MAMARONECK, N.Y. - In the middle of packing up 40-years of materials and memories into a brown box, the retiring Martie Barylick paused for a minute with a framed photo that had sat on her office wall in the Mamaroneck High School all of those years.
Barylick says she is the opposite of a hoarder, but will hold onto that photo. The 40-year PACE program dance teacher and her long-time counterpart John Fredrickson, who taught theater for 27 years, retired at the end of the school year.
"I first set foot in this school in September, 1970," said Barylick, who will teach dance education for masters students at Rutgers University this fall. "So, 40 years in high school is kind of enough."
The PACE program's curriculum has been nationally recognized as one of the ten best public school art programs. Fredrickson and Barylick attribute that to their collaborative teaching style.
"I think that's the difference between ourselves and other programs," said Fredrickson, who will take a vacation this September while his former colleagues start another school year."We don't compete with one another theater, dance and music. Kids come in as freshman and take equal amounts of time of all three areas."
Fredrickson stops short of taking credit for the program's success, but approximately 350 students, parents and alumni who filled the McLain auditorium on June 21 to give a surprise goodbye party would argue Fredrickson and Barylick deserve all of the credit. Many of those students said as much in the letters they wrote and presented to them.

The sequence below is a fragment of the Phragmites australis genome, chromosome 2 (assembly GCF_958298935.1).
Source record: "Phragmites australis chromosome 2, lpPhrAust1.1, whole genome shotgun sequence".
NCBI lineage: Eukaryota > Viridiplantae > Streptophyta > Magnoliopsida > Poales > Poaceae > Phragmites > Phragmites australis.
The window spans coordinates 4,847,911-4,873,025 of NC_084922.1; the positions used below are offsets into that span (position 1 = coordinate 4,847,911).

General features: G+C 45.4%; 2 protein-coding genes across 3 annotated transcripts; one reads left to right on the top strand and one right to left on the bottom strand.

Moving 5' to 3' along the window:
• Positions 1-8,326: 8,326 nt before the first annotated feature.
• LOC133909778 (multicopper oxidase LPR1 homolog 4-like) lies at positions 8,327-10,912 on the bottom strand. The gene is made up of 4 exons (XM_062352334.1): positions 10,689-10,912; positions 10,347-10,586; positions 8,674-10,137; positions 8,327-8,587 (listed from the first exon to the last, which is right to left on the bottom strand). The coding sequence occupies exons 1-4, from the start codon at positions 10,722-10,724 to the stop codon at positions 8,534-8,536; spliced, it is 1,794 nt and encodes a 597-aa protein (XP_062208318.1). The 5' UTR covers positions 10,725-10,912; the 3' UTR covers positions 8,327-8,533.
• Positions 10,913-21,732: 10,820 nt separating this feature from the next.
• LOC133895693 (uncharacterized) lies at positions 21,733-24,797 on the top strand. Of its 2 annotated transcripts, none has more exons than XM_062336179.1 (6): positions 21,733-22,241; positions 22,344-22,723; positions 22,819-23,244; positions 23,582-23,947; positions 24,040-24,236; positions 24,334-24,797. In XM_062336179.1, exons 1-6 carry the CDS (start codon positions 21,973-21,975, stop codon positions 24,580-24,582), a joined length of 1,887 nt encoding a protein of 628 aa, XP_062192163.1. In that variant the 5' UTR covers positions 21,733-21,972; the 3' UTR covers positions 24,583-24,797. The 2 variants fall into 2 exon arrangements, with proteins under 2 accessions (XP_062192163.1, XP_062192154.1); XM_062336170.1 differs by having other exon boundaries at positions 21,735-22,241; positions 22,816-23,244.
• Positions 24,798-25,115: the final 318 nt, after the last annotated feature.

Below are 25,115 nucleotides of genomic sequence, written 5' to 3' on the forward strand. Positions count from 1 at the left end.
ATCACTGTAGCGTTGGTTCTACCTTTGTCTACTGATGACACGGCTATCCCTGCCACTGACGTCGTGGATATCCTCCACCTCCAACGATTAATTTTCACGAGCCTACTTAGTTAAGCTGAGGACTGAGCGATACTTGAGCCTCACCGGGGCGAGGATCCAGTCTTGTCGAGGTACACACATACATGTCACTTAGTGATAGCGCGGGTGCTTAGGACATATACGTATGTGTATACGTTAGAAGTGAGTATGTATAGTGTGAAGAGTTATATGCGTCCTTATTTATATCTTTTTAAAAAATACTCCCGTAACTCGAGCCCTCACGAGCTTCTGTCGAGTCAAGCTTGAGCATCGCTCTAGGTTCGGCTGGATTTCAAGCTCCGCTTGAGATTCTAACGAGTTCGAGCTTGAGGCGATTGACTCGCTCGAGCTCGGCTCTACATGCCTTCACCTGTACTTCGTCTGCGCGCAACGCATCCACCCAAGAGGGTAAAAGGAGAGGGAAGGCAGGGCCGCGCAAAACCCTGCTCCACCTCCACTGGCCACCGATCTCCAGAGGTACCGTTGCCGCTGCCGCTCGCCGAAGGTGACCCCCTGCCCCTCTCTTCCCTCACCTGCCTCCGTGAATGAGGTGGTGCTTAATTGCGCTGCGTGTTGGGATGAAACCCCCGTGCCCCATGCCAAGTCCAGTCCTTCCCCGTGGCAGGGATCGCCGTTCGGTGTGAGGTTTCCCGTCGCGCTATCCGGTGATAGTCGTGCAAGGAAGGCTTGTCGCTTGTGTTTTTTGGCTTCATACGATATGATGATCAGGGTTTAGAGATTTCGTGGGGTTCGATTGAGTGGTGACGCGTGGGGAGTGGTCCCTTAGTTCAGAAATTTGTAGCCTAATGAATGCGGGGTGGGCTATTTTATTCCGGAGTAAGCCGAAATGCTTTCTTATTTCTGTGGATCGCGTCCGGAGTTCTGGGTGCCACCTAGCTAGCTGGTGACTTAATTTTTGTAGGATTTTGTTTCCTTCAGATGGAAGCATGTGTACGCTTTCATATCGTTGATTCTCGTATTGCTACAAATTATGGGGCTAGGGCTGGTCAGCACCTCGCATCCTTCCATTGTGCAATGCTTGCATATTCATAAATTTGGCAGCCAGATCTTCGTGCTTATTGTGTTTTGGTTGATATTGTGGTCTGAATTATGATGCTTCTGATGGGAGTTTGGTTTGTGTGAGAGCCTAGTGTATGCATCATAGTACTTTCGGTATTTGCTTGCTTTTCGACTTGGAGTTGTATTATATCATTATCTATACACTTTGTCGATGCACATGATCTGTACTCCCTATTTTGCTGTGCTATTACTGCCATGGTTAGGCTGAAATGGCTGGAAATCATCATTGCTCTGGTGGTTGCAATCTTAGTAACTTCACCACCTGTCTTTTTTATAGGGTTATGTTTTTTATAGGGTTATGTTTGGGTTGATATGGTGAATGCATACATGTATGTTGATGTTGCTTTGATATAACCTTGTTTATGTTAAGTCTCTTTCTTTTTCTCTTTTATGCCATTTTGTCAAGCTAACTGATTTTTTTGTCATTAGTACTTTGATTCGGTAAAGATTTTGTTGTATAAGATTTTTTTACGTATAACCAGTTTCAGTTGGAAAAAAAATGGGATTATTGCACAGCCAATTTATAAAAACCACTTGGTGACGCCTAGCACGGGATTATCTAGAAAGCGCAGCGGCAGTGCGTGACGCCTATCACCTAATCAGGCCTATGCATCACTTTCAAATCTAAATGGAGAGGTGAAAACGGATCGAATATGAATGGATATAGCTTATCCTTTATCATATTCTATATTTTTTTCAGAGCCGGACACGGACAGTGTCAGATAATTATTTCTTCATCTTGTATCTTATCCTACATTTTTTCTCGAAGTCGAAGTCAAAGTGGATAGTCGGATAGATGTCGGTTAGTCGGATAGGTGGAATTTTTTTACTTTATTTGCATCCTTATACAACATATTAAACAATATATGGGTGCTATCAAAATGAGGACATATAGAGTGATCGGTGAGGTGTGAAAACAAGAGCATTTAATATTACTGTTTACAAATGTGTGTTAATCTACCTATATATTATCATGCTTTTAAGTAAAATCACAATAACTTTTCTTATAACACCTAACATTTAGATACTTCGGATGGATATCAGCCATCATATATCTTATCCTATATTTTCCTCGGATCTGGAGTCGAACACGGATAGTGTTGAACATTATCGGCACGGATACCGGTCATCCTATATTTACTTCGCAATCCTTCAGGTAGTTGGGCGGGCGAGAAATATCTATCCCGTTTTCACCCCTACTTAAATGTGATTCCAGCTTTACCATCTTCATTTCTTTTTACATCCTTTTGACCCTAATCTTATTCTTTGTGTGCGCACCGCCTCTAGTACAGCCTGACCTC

"We received two huge, large-than-shoebox boxes full of notes from our students from forever back, and it's taken me about a week to read through them," Barylick said.
Graduating seniors Veronica Guerrero, Melanie Gabel and Jackie Sadofsky organized the event through Facebook and choreographed a stage show, incorporating what they had learned during the four-year program.
"They used stuff that we had them do on stage to honor us, which was amazing," Fredrickson said.
Some of the alumni traveled from as far away as California, while others recorded their well wishes through Skype. After the performances, the students held a reception in the Palmer Avenue cafeteria, and a group of current students who formed a DJ company called T3 provided the entertainment.
"I felt like i'd been on the concord and been around the world. I was jet lagged for a week," Barylick said.
In addition to teaching at Rutgers University, Barylick is considering teaching a similar program at Hofstra University. This summer, she will also teach a dance education lab at the YMCA center on 92nd Street in New York City.
"I have to have a mission," Barylick said. "And I have a terrible relationship to leisure. John's is much better."
After 33 total years of teaching, Fredrickson plans on getting bored before he does anything else.
"I'm the kind of guy that, if I went directly into teaching in college, I would probably get so involved, and who knows when that would end," Fredrickson said. "So, i'm taking some time to figure out what I want to do next."
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